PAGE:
Many organizations are looking critically at their cultures and taking big steps to ensure workplaces support diversity, equity and inclusion.
A new position is rapidly becoming an important part of the organizational landscape: chief diversity officer.
Companies, nonprofits and educational institutions have become increasingly cognizant of the need to address and support diversity, equity and inclusion (DEI) related to race, ethnicity, sexual orientation, gender, age, ability, religion and socioeconomic status in a comprehensive way. The outcry over the George Floyd killing, the #MeToo movement and the spotlight on systemic racism and gender identity have helped bring these issues to the forefront. While DEI work is not new, organizational leaders are prioritizing it by adding dedicated leadership positions that have the power, reach and resources to make broad and meaningful changes.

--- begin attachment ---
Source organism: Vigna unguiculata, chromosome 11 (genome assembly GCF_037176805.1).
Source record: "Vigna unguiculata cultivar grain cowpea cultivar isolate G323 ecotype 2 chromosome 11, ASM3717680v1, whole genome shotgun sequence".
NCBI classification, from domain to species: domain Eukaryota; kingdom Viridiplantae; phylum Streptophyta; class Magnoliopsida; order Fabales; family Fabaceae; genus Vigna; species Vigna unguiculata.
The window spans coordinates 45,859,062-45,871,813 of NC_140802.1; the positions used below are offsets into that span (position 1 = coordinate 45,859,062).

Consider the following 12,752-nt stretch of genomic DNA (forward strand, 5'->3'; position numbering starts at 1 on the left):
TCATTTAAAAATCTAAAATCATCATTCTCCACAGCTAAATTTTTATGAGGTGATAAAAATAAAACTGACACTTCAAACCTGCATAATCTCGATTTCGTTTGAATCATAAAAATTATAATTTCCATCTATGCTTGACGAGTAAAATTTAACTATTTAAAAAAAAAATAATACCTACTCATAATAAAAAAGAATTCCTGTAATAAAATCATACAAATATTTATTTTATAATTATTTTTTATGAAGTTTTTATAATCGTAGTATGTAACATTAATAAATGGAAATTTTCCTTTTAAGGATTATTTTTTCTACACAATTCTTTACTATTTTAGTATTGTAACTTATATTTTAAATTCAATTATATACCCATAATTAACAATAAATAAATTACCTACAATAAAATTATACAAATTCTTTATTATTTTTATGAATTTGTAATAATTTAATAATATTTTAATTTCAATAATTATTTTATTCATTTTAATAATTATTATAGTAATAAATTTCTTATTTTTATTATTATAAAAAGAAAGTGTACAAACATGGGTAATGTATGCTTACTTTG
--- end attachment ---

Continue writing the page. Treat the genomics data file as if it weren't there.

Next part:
“Many brave organizations, including Cal Lutheran, are taking a critical look at themselves and asking, ‘Are we truly an inclusive workplace?’” said Cristallea K. Buchanan, MS, Cal Lutheran’s inaugural vice president for talent, culture and diversity. “These organizations understand that committing to DEI leads to a more engaged workforce, creativity and innovation. And it’s the right thing to do.”
In Higher Education
President Lori E. Varlotta, PhD, created Cal Lutheran’s new DEI position and fashioned it specifically for the university after she took the helm in September 2020. The job description ties DEI to the university’s Lutheran traditions, identity as a Hispanic-Serving Institution (HSI), and employee recruitment and retention.
“I wanted DEI to be woven into the fabric of the university, not tacked on to the fringe,” Varlotta said.